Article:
Candlestick is a basic element of a crypto chart used in technical analysis. Candlestick patterns help to understand current trends, market sentiment, further price movements and trading opportunities. The article describes candlestick design and shows the most common bullish and bearish candlestick patterns.
Candlestick shows a crypto asset's price fluctuations during a specific timeframe. It consists of a body and wicks. The top and bottom of the body indicate the opening and closing prices. Wicks show the highest and the lowest price points. Look at the picture below to better understand a candlestick's anatomy. Bullish candlestick has a green body, and bearish has a red one.
By analyzing candlesticks, one can gain valuable information about price movements, such as the distance between the closing price and the highest point during a given period or the level of volatility exhibited by an asset during specific trading points.
A bullish candlestick pattern appears following a string of price drops and before a sequence of price boosts.
A hammer is a candlestick that appears during a downtrend, with a long lower wick at least twice the size of the candle body.
The presence of a hammer indicates that even though there was significant selling pressure, the bulls managed to drive the price back up to close near the starting point.
In an inverted hammer, we see a long upper wick instead of a bottom one, which should also be at least twice the size of the candle body.
An inverted hammer appears at the bottom of a downtrend. The presence of an upper wick suggests that the price has ceased its downward trend, despite attempts by sellers to bring it close to the initial value. The inverted hammer pattern could suggest buyers will likely gain market control soon.
Three white soldiers pattern consists of three green candlesticks whose opening appears within the previous candlestick body and whose closing is above the highest point of the previous candlestick.
Candlesticks have short wicks meaning buyers continue pressuring the market and raising prices.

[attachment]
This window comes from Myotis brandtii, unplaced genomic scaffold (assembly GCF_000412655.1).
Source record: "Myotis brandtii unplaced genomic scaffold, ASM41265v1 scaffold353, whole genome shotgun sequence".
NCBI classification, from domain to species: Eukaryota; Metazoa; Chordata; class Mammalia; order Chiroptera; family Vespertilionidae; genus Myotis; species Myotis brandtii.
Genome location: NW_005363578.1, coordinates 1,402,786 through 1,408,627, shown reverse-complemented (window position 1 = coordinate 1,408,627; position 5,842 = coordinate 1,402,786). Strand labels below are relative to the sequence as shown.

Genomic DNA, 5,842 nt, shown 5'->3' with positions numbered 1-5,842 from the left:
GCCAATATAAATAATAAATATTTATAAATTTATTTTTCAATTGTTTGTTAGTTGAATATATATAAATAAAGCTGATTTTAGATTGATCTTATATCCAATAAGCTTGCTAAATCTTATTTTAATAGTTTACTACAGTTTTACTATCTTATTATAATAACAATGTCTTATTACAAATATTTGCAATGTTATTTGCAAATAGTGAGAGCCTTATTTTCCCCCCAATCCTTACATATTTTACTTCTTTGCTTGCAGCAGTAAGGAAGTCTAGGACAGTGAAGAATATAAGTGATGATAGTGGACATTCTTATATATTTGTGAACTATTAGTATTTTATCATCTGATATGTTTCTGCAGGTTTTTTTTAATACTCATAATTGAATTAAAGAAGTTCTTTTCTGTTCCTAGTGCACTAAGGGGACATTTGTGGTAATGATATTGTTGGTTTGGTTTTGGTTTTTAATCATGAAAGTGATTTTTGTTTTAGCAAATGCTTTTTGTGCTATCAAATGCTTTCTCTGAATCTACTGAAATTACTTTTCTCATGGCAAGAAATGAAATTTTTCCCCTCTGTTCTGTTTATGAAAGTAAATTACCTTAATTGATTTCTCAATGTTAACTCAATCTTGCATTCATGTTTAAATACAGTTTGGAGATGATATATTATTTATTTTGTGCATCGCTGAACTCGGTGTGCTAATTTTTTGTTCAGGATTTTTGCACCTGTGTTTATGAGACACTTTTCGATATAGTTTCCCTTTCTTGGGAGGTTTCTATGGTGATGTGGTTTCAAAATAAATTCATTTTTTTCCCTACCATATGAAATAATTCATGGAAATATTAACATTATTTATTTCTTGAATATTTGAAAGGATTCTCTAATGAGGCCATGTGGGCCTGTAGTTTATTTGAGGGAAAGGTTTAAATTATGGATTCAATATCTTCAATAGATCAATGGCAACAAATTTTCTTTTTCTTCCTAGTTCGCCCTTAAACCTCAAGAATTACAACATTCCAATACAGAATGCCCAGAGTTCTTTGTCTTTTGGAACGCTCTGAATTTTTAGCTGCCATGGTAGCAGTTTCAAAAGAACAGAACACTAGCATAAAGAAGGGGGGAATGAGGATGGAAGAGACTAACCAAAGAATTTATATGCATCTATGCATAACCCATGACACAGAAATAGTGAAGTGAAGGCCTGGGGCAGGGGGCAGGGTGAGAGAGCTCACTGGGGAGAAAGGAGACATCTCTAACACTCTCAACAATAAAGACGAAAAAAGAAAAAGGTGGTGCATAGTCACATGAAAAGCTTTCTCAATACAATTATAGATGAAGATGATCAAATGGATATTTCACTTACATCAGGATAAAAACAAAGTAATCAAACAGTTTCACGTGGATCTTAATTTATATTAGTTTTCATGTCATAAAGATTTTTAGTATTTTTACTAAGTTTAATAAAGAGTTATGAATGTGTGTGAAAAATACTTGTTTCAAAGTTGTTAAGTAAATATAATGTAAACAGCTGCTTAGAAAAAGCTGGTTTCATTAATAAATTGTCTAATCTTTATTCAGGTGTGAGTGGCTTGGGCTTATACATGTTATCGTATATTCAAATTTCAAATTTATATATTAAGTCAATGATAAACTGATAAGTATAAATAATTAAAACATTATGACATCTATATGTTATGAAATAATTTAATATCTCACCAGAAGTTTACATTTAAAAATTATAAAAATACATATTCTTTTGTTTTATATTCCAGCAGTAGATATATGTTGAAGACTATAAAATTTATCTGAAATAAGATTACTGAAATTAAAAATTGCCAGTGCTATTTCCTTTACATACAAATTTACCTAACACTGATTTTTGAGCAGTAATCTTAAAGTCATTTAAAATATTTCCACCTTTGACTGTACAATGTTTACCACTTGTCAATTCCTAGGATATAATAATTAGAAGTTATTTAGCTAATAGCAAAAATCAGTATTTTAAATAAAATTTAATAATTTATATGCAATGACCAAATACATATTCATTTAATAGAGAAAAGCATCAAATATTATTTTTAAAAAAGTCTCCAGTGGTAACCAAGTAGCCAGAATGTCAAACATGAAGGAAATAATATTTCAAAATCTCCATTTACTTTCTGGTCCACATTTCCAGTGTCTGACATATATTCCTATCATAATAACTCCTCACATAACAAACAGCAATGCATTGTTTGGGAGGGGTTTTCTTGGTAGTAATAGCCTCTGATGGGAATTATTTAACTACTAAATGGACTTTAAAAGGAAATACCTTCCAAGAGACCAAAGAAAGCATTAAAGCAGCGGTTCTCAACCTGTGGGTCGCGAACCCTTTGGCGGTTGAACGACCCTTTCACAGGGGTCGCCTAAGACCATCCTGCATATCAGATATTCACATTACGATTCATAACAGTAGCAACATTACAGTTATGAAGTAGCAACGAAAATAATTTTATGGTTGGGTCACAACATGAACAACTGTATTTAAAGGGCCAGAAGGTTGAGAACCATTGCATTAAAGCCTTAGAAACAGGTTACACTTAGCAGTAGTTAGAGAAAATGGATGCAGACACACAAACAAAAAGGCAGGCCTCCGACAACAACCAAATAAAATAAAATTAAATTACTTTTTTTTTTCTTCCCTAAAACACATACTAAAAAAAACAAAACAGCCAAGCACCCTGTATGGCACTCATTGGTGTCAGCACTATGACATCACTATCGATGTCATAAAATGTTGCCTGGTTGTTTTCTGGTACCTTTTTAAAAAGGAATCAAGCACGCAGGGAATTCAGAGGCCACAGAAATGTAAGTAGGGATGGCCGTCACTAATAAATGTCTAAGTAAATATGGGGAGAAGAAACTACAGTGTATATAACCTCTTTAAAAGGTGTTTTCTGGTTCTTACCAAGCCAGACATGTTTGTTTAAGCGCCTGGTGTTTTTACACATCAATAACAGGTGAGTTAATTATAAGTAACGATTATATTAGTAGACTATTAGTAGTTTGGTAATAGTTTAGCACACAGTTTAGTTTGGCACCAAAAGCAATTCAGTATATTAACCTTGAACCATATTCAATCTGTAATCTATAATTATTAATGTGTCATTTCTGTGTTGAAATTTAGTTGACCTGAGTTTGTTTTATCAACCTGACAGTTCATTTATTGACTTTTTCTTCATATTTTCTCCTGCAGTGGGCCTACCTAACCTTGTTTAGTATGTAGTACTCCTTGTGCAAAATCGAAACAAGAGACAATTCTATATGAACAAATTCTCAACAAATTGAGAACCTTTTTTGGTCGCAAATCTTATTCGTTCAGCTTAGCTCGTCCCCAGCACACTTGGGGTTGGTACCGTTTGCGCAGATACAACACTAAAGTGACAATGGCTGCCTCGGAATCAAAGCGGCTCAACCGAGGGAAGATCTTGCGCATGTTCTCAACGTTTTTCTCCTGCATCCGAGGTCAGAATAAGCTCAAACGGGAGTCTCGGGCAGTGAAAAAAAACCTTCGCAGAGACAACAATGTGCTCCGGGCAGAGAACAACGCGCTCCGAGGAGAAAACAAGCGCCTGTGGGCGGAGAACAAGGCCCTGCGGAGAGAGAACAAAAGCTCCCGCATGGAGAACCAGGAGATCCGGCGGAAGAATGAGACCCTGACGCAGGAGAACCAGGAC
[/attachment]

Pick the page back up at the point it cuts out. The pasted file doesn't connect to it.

In bullish harami, a long red candlestick is followed by a short green one whose body and wicks are within the previous candlestick's body.
Bullish harami may show the end of the selling momentum.
A bearish candlestick pattern appears at the peak of the rising price chart and foregoes a price decline.
A hanging man appears at the end of the uptrend representing a bearish equivalent of a hammer with a short body and long down wick.
A hanging man pattern shows bulls are about to lose momentum in the market.
A shooting star appears at the end of the up trend as a red candlestick with a long top wick, a short or missing bottom wick and a small body.
The pattern shows the market reached its high and sellers dropped it down.
A three black crows pattern is a bearish equivalent of three white soldiers with three red candlesticks opening within the body of previous ones and closing down the lowest point.
A bearish harami appears at the end of the uptrend and consists of a long green candlestick succeeded by a short red one with the body and wicks enclosed within the body of the prior candlestick.
In a dark cloud cover, a red candlestick opens above the close and closes below the middle of the previous green candlestick.
Candlestick patterns allow to understand market trends and are helpful for traders. However, your trading decisions can't rely on these indicators only, as the market may behave against the predictions of bearish and bullish candlestick patterns. You can combine candlestick charts with other technical analysis indicators to get more insights on price actions.